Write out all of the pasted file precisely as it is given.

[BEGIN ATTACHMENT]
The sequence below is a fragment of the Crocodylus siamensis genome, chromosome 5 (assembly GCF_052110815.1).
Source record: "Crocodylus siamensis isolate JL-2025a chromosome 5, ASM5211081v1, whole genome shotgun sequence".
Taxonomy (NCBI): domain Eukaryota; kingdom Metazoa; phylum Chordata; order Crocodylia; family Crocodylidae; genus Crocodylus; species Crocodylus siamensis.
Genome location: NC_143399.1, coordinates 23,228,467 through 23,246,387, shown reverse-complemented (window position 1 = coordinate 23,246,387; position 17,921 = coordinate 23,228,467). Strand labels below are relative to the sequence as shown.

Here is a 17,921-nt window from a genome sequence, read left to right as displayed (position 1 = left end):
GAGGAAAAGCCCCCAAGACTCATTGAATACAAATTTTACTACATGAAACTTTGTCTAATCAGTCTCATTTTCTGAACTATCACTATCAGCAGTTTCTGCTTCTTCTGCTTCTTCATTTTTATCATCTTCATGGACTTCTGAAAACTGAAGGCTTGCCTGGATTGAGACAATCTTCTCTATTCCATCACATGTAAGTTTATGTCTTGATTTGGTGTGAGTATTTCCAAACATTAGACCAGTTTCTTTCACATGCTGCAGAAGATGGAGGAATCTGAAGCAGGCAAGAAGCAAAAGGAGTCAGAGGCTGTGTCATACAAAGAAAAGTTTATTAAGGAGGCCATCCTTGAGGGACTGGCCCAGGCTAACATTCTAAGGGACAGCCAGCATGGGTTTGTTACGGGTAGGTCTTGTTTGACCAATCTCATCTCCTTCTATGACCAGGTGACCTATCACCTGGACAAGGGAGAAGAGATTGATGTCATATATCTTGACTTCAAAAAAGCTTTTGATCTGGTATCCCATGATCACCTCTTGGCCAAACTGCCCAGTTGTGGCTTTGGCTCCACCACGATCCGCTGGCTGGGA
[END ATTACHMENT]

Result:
The sequence below is a fragment of the Crocodylus siamensis genome, chromosome 5 (assembly GCF_052110815.1).
Source record: "Crocodylus siamensis isolate JL-2025a chromosome 5, ASM5211081v1, whole genome shotgun sequence".
Taxonomy (NCBI): domain Eukaryota; kingdom Metazoa; phylum Chordata; order Crocodylia; family Crocodylidae; genus Crocodylus; species Crocodylus siamensis.
Genome location: NC_143399.1, coordinates 23,228,467 through 23,246,387, shown reverse-complemented (window position 1 = coordinate 23,246,387; position 17,921 = coordinate 23,228,467). Strand labels below are relative to the sequence as shown.

Here is a 17,921-nt window from a genome sequence, read left to right as displayed (position 1 = left end):
GAGGAAAAGCCCCCAAGACTCATTGAATACAAATTTTACTACATGAAACTTTGTCTAATCAGTCTCATTTTCTGAACTATCACTATCAGCAGTTTCTGCTTCTTCTGCTTCTTCATTTTTATCATCTTCATGGACTTCTGAAAACTGAAGGCTTGCCTGGATTGAGACAATCTTCTCTATTCCATCACATGTAAGTTTATGTCTTGATTTGGTGTGAGTATTTCCAAACATTAGACCAGTTTCTTTCACATGCTGCAGAAGATGGAGGAATCTGAAGCAGGCAAGAAGCAAAAGGAGTCAGAGGCTGTGTCATACAAAGAAAAGTTTATTAAGGAGGCCATCCTTGAGGGACTGGCCCAGGCTAACATTCTAAGGGACAGCCAGCATGGGTTTGTTACGGGTAGGTCTTGTTTGACCAATCTCATCTCCTTCTATGACCAGGTGACCTATCACCTGGACAAGGGAGAAGAGATTGATGTCATATATCTTGACTTCAAAAAAGCTTTTGATCTGGTATCCCATGATCACCTCTTGGCCAAACTGCCCAGTTGTGGCTTTGGCTCCACCACGATCCGCTGGCTGGGA